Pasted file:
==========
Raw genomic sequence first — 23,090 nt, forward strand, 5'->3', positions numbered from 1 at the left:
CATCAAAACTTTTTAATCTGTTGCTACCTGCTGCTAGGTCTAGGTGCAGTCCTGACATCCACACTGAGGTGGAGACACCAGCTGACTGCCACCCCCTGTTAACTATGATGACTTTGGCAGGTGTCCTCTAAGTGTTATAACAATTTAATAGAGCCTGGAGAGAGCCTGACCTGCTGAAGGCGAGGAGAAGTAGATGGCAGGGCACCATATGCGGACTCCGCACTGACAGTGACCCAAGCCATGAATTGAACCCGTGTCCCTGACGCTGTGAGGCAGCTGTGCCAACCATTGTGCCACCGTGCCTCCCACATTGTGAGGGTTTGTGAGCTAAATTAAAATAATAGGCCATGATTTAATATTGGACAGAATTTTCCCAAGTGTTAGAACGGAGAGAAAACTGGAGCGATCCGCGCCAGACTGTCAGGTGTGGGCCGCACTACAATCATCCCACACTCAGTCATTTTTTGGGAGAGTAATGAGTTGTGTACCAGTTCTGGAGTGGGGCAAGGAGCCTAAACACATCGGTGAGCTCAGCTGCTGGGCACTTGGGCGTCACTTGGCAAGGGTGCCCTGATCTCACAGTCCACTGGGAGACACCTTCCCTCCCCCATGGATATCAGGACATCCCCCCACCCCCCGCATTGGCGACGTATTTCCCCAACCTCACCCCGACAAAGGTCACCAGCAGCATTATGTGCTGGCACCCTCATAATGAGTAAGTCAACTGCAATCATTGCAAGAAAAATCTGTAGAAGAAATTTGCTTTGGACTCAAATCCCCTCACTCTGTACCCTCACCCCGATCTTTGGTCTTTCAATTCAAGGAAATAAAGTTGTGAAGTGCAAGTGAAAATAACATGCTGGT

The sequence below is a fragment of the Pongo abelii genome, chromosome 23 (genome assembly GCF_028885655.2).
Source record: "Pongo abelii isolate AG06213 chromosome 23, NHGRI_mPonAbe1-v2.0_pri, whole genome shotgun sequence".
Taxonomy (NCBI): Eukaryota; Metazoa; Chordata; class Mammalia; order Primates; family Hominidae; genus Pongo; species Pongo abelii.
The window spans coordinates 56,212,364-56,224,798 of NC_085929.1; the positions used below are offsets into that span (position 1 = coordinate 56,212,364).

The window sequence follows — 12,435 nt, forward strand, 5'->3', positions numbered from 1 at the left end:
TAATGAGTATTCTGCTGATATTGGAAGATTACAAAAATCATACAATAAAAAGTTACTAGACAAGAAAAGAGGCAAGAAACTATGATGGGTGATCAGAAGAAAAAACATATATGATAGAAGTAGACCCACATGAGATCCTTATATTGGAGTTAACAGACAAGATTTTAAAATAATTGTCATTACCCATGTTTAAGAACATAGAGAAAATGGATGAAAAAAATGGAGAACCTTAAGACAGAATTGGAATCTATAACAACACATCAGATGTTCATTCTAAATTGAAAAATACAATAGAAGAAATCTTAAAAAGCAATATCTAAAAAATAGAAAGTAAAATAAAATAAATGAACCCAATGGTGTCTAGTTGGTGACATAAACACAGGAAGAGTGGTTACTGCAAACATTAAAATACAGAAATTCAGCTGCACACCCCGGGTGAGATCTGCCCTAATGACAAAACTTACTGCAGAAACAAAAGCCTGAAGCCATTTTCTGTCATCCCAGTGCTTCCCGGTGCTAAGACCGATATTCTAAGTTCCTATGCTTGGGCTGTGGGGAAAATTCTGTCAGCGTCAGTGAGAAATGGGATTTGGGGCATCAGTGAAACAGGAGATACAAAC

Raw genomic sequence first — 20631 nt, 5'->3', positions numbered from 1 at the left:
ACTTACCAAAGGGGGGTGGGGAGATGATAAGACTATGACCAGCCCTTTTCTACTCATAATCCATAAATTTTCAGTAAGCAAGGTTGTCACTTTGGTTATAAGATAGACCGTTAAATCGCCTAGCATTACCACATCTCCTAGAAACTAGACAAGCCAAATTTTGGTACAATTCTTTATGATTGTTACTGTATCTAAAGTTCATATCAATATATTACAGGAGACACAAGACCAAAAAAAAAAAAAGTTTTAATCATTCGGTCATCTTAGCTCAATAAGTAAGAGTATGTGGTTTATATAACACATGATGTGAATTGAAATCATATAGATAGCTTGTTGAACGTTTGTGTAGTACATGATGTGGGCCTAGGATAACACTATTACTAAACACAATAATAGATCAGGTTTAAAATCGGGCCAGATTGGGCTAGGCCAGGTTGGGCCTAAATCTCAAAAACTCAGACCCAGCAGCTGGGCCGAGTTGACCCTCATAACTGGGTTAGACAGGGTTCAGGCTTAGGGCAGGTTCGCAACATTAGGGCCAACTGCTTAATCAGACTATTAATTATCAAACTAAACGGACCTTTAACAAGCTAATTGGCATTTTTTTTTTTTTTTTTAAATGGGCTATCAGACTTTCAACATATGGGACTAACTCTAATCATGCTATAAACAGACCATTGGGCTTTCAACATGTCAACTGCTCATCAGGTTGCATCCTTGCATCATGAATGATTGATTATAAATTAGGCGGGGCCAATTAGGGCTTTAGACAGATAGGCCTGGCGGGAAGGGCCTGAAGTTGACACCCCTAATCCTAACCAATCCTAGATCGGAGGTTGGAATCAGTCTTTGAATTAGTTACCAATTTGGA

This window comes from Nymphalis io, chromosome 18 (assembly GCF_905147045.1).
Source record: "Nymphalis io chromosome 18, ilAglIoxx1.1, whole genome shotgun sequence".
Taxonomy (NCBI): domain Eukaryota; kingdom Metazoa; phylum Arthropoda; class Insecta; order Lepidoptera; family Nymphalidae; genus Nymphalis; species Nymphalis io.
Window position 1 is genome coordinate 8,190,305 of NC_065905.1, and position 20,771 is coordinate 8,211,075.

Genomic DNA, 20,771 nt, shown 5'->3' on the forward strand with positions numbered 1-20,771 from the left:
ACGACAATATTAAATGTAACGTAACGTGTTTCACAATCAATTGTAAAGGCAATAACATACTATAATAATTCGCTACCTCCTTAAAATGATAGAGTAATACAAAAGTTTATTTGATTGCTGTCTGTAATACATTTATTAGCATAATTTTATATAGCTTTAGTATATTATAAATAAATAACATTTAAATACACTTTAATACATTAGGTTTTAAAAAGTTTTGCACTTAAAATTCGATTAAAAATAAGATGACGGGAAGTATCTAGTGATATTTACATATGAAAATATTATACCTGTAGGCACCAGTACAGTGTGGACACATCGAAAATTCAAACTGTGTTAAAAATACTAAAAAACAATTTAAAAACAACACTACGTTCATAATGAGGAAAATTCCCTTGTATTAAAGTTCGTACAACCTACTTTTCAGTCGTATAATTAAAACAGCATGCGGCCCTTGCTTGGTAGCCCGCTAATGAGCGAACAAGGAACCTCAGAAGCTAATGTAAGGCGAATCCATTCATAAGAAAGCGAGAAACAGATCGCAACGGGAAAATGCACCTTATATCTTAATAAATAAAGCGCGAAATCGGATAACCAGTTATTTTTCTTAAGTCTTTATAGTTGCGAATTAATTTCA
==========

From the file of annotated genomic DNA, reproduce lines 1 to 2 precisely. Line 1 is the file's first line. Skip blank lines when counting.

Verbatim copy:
Raw genomic sequence first — 23,090 nt, forward strand, 5'->3', positions numbered from 1 at the left:
CATCAAAACTTTTTAATCTGTTGCTACCTGCTGCTAGGTCTAGGTGCAGTCCTGACATCCACACTGAGGTGGAGACACCAGCTGACTGCCACCCCCTGTTAACTATGATGACTTTGGCAGGTGTCCTCTAAGTGTTATAACAATTTAATAGAGCCTGGAGAGAGCCTGACCTGCTGAAGGCGAGGAGAAGTAGATGGCAGGGCACCATATGCGGACTCCGCACTGACAGTGACCCAAGCCATGAATTGAACCCGTGTCCCTGACGCTGTGAGGCAGCTGTGCCAACCATTGTGCCACCGTGCCTCCCACATTGTGAGGGTTTGTGAGCTAAATTAAAATAATAGGCCATGATTTAATATTGGACAGAATTTTCCCAAGTGTTAGAACGGAGAGAAAACTGGAGCGATCCGCGCCAGACTGTCAGGTGTGGGCCGCACTACAATCATCCCACACTCAGTCATTTTTTGGGAGAGTAATGAGTTGTGTACCAGTTCTGGAGTGGGGCAAGGAGCCTAAACACATCGGTGAGCTCAGCTGCTGGGCACTTGGGCGTCACTTGGCAAGGGTGCCCTGATCTCACAGTCCACTGGGAGACACCTTCCCTCCCCCATGGATATCAGGACATCCCCCCACCCCCCGCATTGGCGACGTATTTCCCCAACCTCACCCCGACAAAGGTCACCAGCAGCATTATGTGCTGGCACCCTCATAATGAGTAAGTCAACTGCAATCATTGCAAGAAAAATCTGTAGAAGAAATTTGCTTTGGACTCAAATCCCCTCACTCTGTACCCTCACCCCGATCTTTGGTCTTTCAATTCAAGGAAATAAAGTTGTGAAGTGCAAGTGAAAATAACATGCTGGT